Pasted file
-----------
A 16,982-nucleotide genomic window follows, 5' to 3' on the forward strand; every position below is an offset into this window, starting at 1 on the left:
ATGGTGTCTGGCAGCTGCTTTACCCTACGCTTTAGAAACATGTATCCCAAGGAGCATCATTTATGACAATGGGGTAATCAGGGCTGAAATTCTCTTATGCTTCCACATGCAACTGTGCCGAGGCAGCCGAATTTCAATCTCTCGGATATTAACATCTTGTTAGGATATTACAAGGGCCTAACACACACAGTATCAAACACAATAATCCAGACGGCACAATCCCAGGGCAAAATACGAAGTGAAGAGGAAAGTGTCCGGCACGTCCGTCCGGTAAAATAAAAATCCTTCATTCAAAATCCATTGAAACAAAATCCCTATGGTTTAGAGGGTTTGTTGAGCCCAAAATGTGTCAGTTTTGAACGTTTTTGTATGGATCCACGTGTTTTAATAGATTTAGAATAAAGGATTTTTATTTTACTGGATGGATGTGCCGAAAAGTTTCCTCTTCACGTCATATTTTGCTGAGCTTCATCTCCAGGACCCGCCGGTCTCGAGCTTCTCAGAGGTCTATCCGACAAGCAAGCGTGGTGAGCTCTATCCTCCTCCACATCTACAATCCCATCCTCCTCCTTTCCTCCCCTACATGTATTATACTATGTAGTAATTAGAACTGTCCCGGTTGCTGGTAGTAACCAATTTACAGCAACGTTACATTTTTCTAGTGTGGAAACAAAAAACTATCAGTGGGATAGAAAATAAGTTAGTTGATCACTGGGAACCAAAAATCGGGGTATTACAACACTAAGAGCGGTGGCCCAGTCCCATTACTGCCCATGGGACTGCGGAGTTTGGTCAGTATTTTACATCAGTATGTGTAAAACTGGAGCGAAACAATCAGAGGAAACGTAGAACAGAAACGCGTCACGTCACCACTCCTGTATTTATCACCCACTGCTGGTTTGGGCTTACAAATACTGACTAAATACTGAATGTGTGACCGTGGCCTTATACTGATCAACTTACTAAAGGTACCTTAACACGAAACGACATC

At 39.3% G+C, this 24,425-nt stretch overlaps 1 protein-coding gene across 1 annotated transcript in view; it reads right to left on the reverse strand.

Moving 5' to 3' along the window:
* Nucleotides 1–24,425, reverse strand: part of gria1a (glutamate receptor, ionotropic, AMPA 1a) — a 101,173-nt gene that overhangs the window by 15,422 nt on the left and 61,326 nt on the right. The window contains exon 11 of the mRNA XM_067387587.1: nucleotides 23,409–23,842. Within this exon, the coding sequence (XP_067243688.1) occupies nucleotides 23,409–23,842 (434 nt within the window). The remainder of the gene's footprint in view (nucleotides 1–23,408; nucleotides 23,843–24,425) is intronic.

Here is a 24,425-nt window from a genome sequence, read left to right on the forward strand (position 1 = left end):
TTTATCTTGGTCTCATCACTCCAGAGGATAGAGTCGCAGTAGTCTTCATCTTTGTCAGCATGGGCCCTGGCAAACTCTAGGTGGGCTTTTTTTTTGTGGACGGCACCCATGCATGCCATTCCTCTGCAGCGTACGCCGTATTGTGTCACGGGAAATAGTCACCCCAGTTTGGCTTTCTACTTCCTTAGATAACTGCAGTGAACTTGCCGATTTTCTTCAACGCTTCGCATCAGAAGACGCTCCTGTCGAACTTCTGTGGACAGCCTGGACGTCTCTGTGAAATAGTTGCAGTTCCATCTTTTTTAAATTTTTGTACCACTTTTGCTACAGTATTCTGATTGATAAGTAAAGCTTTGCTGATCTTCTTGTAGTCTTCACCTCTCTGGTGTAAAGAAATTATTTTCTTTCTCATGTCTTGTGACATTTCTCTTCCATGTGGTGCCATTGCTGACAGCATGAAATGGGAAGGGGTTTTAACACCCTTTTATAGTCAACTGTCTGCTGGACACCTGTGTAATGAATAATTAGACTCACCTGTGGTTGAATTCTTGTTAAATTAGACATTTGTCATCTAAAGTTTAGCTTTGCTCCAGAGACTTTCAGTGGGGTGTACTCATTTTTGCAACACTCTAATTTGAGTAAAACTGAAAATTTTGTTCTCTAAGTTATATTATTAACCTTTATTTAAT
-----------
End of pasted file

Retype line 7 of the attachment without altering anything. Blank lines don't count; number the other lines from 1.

TTTATCTTGGTCTCATCACTCCAGAGGATAGAGTCGCAGTAGTCTTCATCTTTGTCAGCATGGGCCCTGGCAAACTCTAGGTGGGCTTTTTTTTTGTGGACGGCACCCATGCATGCCATTCCTCTGCAGCGTACGCCGTATTGTGTCACGGGAAATAGTCACCCCAGTTTGGCTTTCTACTTCCTTAGATAACTGCAGTGAACTTGCCGATTTTCTTCAACGCTTCGCATCAGAAGACGCTCCTGTCGAACTTCTGTGGACAGCCTGGACGTCTCTGTGAAATAGTTGCAGTTCCATCTTTTTTAAATTTTTGTACCACTTTTGCTACAGTATTCTGATTGATAAGTAAAGCTTTGCTGATCTTCTTGTAGTCTTCACCTCTCTGGTGTAAAGAAATTATTTTCTTTCTCATGTCTTGTGACATTTCTCTTCCATGTGGTGCCATTGCTGACAGCATGAAATGGGAAGGGGTTTTAACACCCTTTTATAGTCAACTGTCTGCTGGACACCTGTGTAATGAATAATTAGACTCACCTGTGGTTGAATTCTTGTTAAATTAGACATTTGTCATCTAAAGTTTAGCTTTGCTCCAGAGACTTTCAGTGGGGTGTACTCATTTTTGCAACACTCTAATTTGAGTAAAACTGAAAATTTTGTTCTCTAAGTTATATTATTAACCTTTATTTAAT